Roll up, roll up, for the next edition of the adventures of the Tartan Trailers coming to you from Luciana and Lucy, the luscious liaisons. When we last left you we were just about to embark on the epic journey of mid-tour retreat. Upon arrival at Hugh Grierson’s farm near Perth we hung up our wet socks and dried out our soggy sleeping bags in a handy poly tunnel and settled into our new home. Mid-tour retreat was a time for us all to reflect upon our time on the road and come up with ways to make us even closer and more effective as a community. And of course we planned to have lots of fun! We kicked off with an intense play rehearsal where we all swapped around our roles. It was really funny to watch people build upon the characters that others had previously played and rehearsal halted many times whilst we all got over the attack of the giggles! The weekend was also spent doing more serious stuff like sorting out the inevitable conflicts that arose from twelve strangers living in each others pockets for 3 weeks (like the strange occurrence that Otesha time seems to run circa an hour behind the rest of the world!). Although this was difficult at times we managed to resolve many of the issues we had encountered and our little band of two-wheeled world changers was much stronger and closer as a result. The only downside to this weekend was the onset of an autumnal turn of weather. Evenings were spent huddled together for warmth in a big breezy barn, partaking in the big Otesha quiz (that included every single obscure fact that Luciana’s brain contains), listening to the guitar and ukelele or snuggling down to hear Zoe’s dulcet voice reading us all another chapter from the wholesome ‘Ecotopia’.

Although mid-tour retreat was very fulfilling and spirit lifting I think we were all very ready to get to Stirling where we would have an indoor place to warm our cold toes and noses, so we set off on our two-wheeled steeds with gusto (actually setting off EARLIER than scheduled). The cycle ride was AMAZING! We rode up onto the moors above Stirling, just us and the buzzards to enjoy the spectacular views all around. Andres bravely took a naked dip in a small stream whilst we all played poo sticks on a handy bridge. Congratulations to those who lugged the heavy trailers up the massive hill at the end. The icing on the cake was arriving at our accommodation and finding a lovely church room with an OVEN (!), LIGHTS (!) and a real toilet. Oh the luxury! In high spirits we settled into our big carpeted room and had a couple of relaxed play rehearsals before our performance at St. Ninians primary school the next morning. From our first real stage we acted our hearts out and had the kids giggling away, especially when Andres the cow mooed his way onto stage with Arthur attached to the back of him making up his back legs. That afternoon we got a free bike check from the extremely kind mechanics at recycke-a-bike (we made them an amazing recycled thank you card) and later we munched our way through vegan pizzas mmmmmm. Next day was our day off, used in a variety of ways. The speedy gonzalez crew (Andina and the boyz) went on a 60 mile bike hike while the rest of us went for leisurely swims and checked our emails. Civilised. Then I (Lucy) left to London for a job interview (sadly unsuccessful), not before handing lots of money over to Luciana to sustain the team in my absence and waving them off to Gartmore for fresh adventures.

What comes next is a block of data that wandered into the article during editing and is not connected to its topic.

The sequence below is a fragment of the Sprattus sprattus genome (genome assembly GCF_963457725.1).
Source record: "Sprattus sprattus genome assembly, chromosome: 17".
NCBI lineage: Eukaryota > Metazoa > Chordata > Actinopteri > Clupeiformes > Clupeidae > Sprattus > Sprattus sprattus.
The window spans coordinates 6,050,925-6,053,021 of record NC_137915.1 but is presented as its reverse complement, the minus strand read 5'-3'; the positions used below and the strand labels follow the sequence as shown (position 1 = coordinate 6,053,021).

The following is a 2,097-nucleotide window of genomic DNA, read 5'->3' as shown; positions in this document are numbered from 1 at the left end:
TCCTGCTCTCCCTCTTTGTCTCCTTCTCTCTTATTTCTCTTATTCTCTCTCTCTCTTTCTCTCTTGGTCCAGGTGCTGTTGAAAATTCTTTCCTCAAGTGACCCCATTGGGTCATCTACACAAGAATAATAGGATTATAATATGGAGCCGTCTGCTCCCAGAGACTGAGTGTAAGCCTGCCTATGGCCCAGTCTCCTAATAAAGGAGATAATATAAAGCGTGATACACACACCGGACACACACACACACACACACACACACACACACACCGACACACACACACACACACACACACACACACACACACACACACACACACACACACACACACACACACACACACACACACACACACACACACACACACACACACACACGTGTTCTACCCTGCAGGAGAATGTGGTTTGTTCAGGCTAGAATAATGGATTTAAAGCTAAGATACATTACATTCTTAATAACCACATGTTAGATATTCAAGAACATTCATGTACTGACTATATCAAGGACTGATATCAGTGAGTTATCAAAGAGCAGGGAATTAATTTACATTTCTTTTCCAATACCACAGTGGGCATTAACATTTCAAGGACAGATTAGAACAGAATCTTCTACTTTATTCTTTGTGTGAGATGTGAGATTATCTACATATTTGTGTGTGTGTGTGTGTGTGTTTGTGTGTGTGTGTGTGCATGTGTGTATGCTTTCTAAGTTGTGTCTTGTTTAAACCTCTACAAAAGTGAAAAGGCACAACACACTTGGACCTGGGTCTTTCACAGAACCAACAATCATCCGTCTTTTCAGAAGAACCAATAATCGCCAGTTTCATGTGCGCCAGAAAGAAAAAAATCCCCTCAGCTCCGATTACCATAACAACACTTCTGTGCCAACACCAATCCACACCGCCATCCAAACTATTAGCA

Thanks for your enlightened scribbles Lucy! Luciana here again! So after a speedy and uneventful cycle ride (apart from one Everest style hill) we arrived in the beautiful village of Gartmore. Small but perfectly formed, Gartmore had it all – a community run shop, a handily placed pub with a variety of tasty ales and a teeny-weeny school with only 19 kids! It was in the playing field of said school that we pitched our tents much to the curiosity of the local kids. Myself and Catherine got stuck into fixing the rather overgrown willow dome whilst the boys settled down to well-earned game of footie. Next day we pootled over to the school to perform the play, complete with a brand new song. It was a hit with all 19 of the kids! After an old-fashioned school dinner we cracked on with three workshops, food, fashion and transport. That night we discovered we had run out of gas so the cooking team decided to patronise the local pub and came out with tupperwares full of chips which we scoffed in the nearby village hall to shelter from the rain. Morning came and thankfully the weather had dried up as we mounted our steeds once more and cycled over (some very big) hills and dales all the way to the big smoke of Glasgow…. Love from Luciana Banana, Leah-Pop, Jenny Tree, Jenny A, Lucy Colbiz, Zoe, Kimberley (Eco), King Arthur, Colin-der, Dina the Dinosaur, Andres, and Catherine xxxxxxx

Many thanks to the Postcode Trust for their generous support of this project.